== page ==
The importance of test data management is inherent in the Software Development Life Cycle (SDLC).
Table of Contents
SDLC History in Brief
Traditional software development follows a basic pattern, such as:
Unit Testing (in a series)
Progression Testing (of the new features)
Regression Testing (of the impact of the new features on the existing ones)
In a timeline spanning months, these steps follow a “waterfall” progression, one after the other, as seen below. Note that the testing cycles (pictured in orange) take up the bulk of the time in the lifecycle.
Using traditional waterfall progression, deployment only occurs at the end of the project.
Catalyzed by the rapid growth in applications, software development recently began moving to extreme programming, in short sprints. This agile approach – managed by emerging Development Operations (DevOps) teams – is characterized by much smaller-scope development project segments, which go live in weeks, as opposed to months.
The best way to illustrate this phenomenon is to use the same timeline as above, but to emphasize the importance of test data management – especially in the context of shifting all the testing cycles to the left of the chart, hence the name “Shift-Left Testing”.
Short agile sprints enable incremental deployment throughout the development lifecycle.
The Importance of Agile Development Methodology
Agile development methodology actually divides the 12-month project into smaller “sprints”. The logic is to get software increments into production as soon as possible – instead of waiting a year for full deployment. Not only does agile development give companies a competitive edge, by getting innovative apps out to the user, sooner, but it also mitigates risk, because the cost of downtime (i.e., resolving issues in production) is thousands of dollars per minute. In this kind of Continuous Integration / Continuous Development (CI/CD) model, all phases of the lifecycle – Design, Development, Testing, Deployment – go on simultaneously, in a continuous cycle.
Agile methodology allows for continuous design, development, testing, and deployment, throughout the SDL.
The Importance of Production-Grade Test Data
Now imagine not one, but dozens, of sprints happening all the time. Today’s DevOps teams are constantly challenged with “feeding the monster” (provisioning test environments on demand) with fresh, high-quality test data. Where better than to get that data, but directly from production. That’s a good start, but for real data to become test data, it must be:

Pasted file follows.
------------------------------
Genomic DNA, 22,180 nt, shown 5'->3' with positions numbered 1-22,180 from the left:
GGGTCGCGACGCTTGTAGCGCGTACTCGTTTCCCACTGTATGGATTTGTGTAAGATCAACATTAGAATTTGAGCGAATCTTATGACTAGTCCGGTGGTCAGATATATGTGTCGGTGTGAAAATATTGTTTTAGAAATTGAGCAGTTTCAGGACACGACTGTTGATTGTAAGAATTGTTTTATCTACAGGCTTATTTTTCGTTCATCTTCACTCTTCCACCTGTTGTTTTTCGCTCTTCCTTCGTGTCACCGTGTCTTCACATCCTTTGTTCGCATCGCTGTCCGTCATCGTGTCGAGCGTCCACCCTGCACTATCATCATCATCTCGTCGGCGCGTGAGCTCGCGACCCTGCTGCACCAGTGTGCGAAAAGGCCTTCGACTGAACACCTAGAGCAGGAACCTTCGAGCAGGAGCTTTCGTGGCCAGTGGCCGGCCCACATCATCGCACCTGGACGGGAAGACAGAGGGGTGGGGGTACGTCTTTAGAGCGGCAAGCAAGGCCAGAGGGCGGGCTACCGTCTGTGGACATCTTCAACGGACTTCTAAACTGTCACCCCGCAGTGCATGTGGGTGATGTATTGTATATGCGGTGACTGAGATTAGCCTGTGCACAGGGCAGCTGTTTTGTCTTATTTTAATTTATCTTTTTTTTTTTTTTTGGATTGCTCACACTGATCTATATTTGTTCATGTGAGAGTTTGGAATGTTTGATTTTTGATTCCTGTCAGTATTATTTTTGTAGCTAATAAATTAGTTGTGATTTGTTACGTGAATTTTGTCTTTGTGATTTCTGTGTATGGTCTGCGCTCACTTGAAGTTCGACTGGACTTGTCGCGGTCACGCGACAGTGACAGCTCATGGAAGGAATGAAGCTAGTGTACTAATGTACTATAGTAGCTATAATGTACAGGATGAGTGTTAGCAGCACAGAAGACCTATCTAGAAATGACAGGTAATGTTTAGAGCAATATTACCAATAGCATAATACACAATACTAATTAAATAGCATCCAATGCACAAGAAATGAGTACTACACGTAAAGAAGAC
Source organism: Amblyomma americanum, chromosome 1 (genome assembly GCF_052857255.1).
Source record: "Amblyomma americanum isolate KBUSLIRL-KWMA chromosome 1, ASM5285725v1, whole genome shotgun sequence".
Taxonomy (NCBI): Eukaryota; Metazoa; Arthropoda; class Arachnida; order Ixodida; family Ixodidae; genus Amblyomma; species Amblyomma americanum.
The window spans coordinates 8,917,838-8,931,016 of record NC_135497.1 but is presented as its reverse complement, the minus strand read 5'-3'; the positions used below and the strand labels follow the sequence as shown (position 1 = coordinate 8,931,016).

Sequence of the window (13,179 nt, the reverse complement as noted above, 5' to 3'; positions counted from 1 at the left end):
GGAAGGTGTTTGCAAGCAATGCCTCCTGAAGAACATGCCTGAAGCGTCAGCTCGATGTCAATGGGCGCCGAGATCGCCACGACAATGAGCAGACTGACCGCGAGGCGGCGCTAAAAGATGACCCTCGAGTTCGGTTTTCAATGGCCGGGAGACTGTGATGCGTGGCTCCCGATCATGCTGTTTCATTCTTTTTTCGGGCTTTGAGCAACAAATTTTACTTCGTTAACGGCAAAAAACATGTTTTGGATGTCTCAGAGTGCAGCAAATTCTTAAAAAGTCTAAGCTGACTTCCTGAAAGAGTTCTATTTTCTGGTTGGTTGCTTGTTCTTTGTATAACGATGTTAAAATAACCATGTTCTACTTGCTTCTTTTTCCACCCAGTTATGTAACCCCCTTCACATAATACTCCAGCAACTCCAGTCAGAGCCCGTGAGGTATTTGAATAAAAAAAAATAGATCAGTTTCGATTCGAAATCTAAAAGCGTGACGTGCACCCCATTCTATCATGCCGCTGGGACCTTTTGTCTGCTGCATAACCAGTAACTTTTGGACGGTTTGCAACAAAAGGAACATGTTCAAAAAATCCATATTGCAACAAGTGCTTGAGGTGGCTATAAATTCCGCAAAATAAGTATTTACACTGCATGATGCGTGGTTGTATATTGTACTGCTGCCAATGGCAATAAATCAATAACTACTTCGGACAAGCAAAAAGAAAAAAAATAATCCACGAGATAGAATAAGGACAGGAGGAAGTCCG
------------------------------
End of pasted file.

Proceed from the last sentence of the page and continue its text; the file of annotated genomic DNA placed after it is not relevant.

Complete, trusted, and up to date
Masked, by redacting any, and all, sensitive information
Sufficiently populated, to meet the DevOps needs for each, and every, development project
Synthesized, in the case where additional test data is required
Compliant, with data privacy regulations
Effective Test Data Management
The data derived from production is actually fragmented across many different applications, environments, concurrent projects, offshore/distributed testing teams, and levels of compliance. Preparing the data for testing requires a huge effort in “levelling the playing field”, so that the information can be used quickly, safely, and effectively.
One of the main challenges in providing real data to testing teams is that the data is often divided between different sources. For example, customer data may be broken up between customer care, billing, ordering, ticketing, and collection systems. To run functional tests on a segment of customers in an integrative testing environment, their data must first be extracted from all relevant source systems.
Needless to say, any breach in the data (identifying individuals, or compromising their data) would have serious consequences.
A new breed of test data management software does all of the above, automatically, enabling testers to provision test data on demand, in minutes.
The Importance of Test Data Management on the Bottom Line
In the end of the day, the move to agile development, requiring high-performance test data environments, saves enterprises millions of dollars. The waterfall approach shows the incredible drain of time, and resources, associated with waiting until the end of long-term projects to deploy. The bottom line is that proper test data management practices reduce time, cost, and risk, in software delivery.